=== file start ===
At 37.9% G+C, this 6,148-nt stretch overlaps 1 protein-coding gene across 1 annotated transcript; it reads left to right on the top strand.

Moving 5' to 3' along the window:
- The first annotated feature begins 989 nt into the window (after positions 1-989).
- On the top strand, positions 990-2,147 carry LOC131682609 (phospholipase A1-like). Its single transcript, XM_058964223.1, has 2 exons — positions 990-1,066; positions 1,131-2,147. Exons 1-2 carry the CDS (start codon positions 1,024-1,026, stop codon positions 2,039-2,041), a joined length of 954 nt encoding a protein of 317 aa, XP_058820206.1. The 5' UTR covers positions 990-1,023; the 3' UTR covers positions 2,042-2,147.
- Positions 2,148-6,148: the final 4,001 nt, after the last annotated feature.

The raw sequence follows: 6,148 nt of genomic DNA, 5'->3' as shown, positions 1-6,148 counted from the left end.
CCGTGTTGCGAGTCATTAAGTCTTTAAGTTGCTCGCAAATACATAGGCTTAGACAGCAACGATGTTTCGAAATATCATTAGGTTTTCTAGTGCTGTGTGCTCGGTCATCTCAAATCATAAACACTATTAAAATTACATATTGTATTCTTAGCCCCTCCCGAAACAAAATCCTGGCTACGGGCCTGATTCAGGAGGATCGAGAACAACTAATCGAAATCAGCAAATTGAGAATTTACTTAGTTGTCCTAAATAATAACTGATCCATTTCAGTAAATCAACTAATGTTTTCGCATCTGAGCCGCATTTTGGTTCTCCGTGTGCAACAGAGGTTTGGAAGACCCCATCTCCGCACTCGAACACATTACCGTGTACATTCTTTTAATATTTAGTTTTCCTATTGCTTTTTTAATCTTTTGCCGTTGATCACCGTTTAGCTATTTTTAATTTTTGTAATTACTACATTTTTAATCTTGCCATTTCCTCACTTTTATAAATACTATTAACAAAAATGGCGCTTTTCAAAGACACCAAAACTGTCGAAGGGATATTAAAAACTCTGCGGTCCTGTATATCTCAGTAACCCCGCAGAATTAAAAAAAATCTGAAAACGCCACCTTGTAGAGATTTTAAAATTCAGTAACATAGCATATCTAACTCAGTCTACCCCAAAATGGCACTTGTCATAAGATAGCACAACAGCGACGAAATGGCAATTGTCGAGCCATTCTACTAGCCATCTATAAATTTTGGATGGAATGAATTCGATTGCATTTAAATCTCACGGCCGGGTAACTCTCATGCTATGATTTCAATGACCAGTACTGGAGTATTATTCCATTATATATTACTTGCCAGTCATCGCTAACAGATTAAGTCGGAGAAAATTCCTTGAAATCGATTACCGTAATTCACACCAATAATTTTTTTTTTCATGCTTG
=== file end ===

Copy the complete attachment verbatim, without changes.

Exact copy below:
At 37.9% G+C, this 6,148-nt stretch overlaps 1 protein-coding gene across 1 annotated transcript; it reads left to right on the top strand.

Moving 5' to 3' along the window:
- The first annotated feature begins 989 nt into the window (after positions 1-989).
- On the top strand, positions 990-2,147 carry LOC131682609 (phospholipase A1-like). Its single transcript, XM_058964223.1, has 2 exons — positions 990-1,066; positions 1,131-2,147. Exons 1-2 carry the CDS (start codon positions 1,024-1,026, stop codon positions 2,039-2,041), a joined length of 954 nt encoding a protein of 317 aa, XP_058820206.1. The 5' UTR covers positions 990-1,023; the 3' UTR covers positions 2,042-2,147.
- Positions 2,148-6,148: the final 4,001 nt, after the last annotated feature.

The raw sequence follows: 6,148 nt of genomic DNA, 5'->3' as shown, positions 1-6,148 counted from the left end.
CCGTGTTGCGAGTCATTAAGTCTTTAAGTTGCTCGCAAATACATAGGCTTAGACAGCAACGATGTTTCGAAATATCATTAGGTTTTCTAGTGCTGTGTGCTCGGTCATCTCAAATCATAAACACTATTAAAATTACATATTGTATTCTTAGCCCCTCCCGAAACAAAATCCTGGCTACGGGCCTGATTCAGGAGGATCGAGAACAACTAATCGAAATCAGCAAATTGAGAATTTACTTAGTTGTCCTAAATAATAACTGATCCATTTCAGTAAATCAACTAATGTTTTCGCATCTGAGCCGCATTTTGGTTCTCCGTGTGCAACAGAGGTTTGGAAGACCCCATCTCCGCACTCGAACACATTACCGTGTACATTCTTTTAATATTTAGTTTTCCTATTGCTTTTTTAATCTTTTGCCGTTGATCACCGTTTAGCTATTTTTAATTTTTGTAATTACTACATTTTTAATCTTGCCATTTCCTCACTTTTATAAATACTATTAACAAAAATGGCGCTTTTCAAAGACACCAAAACTGTCGAAGGGATATTAAAAACTCTGCGGTCCTGTATATCTCAGTAACCCCGCAGAATTAAAAAAAATCTGAAAACGCCACCTTGTAGAGATTTTAAAATTCAGTAACATAGCATATCTAACTCAGTCTACCCCAAAATGGCACTTGTCATAAGATAGCACAACAGCGACGAAATGGCAATTGTCGAGCCATTCTACTAGCCATCTATAAATTTTGGATGGAATGAATTCGATTGCATTTAAATCTCACGGCCGGGTAACTCTCATGCTATGATTTCAATGACCAGTACTGGAGTATTATTCCATTATATATTACTTGCCAGTCATCGCTAACAGATTAAGTCGGAGAAAATTCCTTGAAATCGATTACCGTAATTCACACCAATAATTTTTTTTTTCATGCTTG